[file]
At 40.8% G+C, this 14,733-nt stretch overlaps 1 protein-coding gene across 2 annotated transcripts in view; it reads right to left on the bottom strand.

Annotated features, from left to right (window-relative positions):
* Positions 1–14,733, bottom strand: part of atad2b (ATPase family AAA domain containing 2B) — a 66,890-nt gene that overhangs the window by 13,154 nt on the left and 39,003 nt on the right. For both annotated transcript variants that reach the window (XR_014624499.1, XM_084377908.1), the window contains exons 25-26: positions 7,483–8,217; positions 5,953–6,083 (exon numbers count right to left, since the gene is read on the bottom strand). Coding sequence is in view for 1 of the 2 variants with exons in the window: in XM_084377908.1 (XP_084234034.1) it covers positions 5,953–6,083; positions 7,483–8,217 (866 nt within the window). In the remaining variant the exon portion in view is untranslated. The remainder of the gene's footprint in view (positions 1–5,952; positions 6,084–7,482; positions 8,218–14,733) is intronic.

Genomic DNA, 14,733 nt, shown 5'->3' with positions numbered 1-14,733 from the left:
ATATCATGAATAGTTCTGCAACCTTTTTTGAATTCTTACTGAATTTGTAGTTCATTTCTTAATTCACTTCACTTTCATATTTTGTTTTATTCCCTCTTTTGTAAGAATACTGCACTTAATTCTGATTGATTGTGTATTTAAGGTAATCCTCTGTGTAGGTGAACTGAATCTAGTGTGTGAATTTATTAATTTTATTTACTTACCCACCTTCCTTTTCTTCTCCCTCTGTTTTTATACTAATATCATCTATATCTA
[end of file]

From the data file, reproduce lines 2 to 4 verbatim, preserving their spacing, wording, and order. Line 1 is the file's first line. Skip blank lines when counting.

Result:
Annotated features, from left to right (window-relative positions):
* Positions 1–14,733, bottom strand: part of atad2b (ATPase family AAA domain containing 2B) — a 66,890-nt gene that overhangs the window by 13,154 nt on the left and 39,003 nt on the right. For both annotated transcript variants that reach the window (XR_014624499.1, XM_084377908.1), the window contains exons 25-26: positions 7,483–8,217; positions 5,953–6,083 (exon numbers count right to left, since the gene is read on the bottom strand). Coding sequence is in view for 1 of the 2 variants with exons in the window: in XM_084377908.1 (XP_084234034.1) it covers positions 5,953–6,083; positions 7,483–8,217 (866 nt within the window). In the remaining variant the exon portion in view is untranslated. The remainder of the gene's footprint in view (positions 1–5,952; positions 6,084–7,482; positions 8,218–14,733) is intronic.

Genomic DNA, 14,733 nt, shown 5'->3' with positions numbered 1-14,733 from the left: